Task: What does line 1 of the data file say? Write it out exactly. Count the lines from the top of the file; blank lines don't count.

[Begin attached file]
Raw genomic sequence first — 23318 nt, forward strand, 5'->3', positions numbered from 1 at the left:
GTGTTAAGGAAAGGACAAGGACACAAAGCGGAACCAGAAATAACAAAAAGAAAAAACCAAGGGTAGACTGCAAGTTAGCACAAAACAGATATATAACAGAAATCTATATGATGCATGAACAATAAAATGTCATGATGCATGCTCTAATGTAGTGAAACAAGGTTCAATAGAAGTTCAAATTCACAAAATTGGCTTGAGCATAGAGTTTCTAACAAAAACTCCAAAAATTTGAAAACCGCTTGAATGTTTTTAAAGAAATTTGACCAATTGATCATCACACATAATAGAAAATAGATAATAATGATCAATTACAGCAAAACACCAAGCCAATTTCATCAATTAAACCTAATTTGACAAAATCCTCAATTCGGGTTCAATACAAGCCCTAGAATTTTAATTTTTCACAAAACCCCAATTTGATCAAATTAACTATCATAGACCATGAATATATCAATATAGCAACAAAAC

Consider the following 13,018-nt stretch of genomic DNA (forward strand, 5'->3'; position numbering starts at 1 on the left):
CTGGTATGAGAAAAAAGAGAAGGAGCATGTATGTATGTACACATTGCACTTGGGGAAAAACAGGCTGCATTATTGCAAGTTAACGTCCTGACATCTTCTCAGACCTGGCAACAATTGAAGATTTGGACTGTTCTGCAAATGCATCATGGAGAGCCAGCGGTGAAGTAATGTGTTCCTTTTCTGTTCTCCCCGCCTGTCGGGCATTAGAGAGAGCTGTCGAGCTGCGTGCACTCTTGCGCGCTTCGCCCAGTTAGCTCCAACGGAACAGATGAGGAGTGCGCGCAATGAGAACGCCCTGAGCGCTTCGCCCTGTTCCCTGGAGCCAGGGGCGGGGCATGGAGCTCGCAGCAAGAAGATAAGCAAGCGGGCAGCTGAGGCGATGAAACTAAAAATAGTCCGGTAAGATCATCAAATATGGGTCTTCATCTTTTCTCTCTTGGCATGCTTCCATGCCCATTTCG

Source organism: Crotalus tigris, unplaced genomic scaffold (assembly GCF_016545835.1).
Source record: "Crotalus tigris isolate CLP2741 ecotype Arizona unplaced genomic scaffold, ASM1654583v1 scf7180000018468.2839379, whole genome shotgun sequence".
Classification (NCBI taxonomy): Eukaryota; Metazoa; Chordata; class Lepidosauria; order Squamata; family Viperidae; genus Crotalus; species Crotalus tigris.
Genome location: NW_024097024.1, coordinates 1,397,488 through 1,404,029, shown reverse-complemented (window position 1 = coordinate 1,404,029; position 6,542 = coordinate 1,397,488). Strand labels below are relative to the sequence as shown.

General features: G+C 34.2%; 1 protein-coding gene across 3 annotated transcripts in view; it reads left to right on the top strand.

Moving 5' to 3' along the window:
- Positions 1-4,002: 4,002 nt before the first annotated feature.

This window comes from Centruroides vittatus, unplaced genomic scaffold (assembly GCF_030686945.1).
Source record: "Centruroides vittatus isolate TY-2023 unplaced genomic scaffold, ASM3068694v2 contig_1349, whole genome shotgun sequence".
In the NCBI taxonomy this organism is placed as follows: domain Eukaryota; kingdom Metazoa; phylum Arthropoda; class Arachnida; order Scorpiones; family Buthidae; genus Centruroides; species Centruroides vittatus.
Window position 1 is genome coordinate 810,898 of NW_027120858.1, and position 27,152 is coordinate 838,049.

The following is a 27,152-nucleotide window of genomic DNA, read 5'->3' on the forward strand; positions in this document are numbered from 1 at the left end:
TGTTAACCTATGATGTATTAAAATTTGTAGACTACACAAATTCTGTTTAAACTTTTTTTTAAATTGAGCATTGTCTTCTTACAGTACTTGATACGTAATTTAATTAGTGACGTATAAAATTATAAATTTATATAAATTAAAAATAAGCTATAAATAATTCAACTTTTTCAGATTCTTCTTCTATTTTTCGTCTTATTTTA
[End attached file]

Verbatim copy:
Raw genomic sequence first — 23318 nt, forward strand, 5'->3', positions numbered from 1 at the left: